Over the past two decades, important strides have been made on women’s rights. There are now 3.3 million girls in education and women are politically, economically and socially engaged. Despite the ongoing conflict, Afghan women have become lawyers, doctors, judges, teachers, engineers, athletes, activists, politicians, journalists, bureaucrats, business owners, police officers and members of the military. However, major obstacles and challenges remain.
Violence against women is rife, the participation of women at all levels of government remains limited and, according to UNICEF, 2.2 million Afghan girls still do not attend school. The struggle to ensure women’s rights in Afghanistan has been a long, tough battle. During the Taliban regime, unreasonable restrictions were imposed forbidding women from working; studying and accessing health care which was accompanied by a heavy clamp down on their freedoms of expression and movement. They were denied their key human rights.
Challenging these restrictions, Afghan women have constantly fought against the odds to assert their rights. These efforts have resulted in women today being at the helm of affairs in the country. It is these victories that are at the risk of being compromised during the peace talks. A peace process must put human rights at its heart. This process must preserve and strengthen Afghanistan’s human rights progress, especially women’s rights. Women cannot and should not be relegated as secondary and unimportant actors at this critical juncture of peace talks that the country is in. Sign the petition and show your solidarity to Afghan women.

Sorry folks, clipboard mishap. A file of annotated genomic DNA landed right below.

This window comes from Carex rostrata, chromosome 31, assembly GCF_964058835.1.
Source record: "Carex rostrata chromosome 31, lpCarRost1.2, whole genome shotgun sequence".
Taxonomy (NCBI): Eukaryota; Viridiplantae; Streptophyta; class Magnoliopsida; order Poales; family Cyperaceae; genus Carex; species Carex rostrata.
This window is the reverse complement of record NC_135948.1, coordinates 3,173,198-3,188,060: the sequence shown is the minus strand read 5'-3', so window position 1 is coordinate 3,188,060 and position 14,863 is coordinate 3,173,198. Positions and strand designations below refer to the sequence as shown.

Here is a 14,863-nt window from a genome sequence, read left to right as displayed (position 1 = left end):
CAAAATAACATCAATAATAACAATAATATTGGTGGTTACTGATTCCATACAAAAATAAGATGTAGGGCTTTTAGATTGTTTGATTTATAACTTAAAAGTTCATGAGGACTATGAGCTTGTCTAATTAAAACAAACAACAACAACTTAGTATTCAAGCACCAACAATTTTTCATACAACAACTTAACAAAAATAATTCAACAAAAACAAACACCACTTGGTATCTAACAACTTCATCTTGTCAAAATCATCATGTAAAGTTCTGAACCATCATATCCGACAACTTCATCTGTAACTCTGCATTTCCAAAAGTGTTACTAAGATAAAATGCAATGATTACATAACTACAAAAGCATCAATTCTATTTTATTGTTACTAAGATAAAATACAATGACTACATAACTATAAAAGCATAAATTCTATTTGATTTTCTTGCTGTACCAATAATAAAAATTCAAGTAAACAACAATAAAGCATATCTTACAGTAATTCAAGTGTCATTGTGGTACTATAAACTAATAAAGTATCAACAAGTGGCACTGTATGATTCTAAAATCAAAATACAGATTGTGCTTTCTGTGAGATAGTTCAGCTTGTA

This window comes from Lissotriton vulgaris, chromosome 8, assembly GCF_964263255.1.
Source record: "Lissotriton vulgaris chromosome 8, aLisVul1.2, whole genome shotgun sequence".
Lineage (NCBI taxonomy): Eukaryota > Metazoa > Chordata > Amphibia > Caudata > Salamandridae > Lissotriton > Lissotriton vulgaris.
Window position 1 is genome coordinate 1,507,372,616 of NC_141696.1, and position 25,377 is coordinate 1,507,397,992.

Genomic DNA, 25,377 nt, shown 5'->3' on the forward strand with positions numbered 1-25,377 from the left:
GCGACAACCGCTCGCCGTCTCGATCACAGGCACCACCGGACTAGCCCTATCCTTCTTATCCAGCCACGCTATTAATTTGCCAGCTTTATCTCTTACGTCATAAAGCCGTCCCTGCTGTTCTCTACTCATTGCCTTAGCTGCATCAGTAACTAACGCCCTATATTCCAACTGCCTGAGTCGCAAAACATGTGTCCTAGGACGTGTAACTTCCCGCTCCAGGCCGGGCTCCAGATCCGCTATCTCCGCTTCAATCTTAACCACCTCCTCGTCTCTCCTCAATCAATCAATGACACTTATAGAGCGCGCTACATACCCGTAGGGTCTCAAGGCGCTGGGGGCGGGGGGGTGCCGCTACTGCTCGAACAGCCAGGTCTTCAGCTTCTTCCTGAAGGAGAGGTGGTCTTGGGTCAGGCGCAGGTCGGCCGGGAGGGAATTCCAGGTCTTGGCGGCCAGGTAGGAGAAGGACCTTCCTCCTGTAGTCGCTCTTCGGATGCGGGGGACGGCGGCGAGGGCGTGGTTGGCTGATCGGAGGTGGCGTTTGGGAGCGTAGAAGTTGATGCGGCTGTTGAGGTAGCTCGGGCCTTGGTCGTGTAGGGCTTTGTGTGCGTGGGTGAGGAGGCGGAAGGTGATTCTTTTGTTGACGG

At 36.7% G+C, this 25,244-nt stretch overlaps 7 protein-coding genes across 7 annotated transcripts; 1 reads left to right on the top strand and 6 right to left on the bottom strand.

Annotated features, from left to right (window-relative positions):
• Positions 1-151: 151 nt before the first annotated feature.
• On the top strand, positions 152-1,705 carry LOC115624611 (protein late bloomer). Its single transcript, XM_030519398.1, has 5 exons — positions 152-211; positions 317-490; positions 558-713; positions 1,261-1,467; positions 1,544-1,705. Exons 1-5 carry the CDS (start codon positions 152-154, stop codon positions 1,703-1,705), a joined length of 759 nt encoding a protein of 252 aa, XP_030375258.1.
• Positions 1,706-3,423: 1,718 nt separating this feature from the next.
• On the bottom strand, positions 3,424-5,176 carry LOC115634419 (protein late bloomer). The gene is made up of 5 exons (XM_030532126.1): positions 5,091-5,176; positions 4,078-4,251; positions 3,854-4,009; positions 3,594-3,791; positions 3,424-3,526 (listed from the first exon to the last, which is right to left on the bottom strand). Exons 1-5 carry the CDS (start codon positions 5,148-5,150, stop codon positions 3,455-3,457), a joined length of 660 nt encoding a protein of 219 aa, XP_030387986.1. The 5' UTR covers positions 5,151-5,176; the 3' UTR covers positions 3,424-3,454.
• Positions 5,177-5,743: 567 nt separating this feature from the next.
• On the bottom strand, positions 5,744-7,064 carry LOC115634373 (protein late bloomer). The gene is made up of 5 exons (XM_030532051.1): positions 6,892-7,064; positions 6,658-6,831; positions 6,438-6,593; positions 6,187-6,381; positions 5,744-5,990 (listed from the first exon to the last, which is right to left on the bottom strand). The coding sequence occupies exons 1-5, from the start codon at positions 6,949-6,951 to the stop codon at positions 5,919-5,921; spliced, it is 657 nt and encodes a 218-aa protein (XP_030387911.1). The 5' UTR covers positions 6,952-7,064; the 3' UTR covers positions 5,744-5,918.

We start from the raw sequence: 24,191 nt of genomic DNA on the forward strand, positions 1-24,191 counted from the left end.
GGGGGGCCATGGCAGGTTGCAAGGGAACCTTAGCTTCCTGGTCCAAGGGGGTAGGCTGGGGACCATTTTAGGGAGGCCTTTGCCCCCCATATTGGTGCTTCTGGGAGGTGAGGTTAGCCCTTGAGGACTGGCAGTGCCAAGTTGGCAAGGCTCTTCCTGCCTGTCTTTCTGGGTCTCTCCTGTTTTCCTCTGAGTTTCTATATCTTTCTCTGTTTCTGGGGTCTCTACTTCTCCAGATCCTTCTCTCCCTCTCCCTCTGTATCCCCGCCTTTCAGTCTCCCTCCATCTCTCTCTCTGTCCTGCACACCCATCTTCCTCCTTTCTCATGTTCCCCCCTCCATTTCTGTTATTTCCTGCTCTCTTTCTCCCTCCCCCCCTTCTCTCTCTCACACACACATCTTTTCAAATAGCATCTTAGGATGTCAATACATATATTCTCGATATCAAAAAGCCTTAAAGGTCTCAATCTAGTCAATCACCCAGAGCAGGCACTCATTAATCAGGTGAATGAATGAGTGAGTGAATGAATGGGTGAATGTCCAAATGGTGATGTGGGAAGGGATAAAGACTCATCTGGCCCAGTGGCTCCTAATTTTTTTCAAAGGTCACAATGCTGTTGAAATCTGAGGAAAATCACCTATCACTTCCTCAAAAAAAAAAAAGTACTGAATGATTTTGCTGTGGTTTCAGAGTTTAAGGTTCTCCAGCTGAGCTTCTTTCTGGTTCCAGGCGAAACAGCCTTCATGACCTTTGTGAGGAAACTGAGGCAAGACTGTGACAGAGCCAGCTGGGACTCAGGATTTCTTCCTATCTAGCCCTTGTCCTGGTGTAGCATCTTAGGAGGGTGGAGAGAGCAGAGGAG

You can join Amnesty International’s call on the Peace Ministry and the High Council for National Reconciliation (HCNR) to: Recognize the centrality of Afghan women’s contribution in development, peace and prosperity of Afghanistan and ensure that these gains and contribution women have made are non- negotiable during the negotiations. Any peace deal must not only protect the gains already made but commit to further advancing the rights of Afghan women.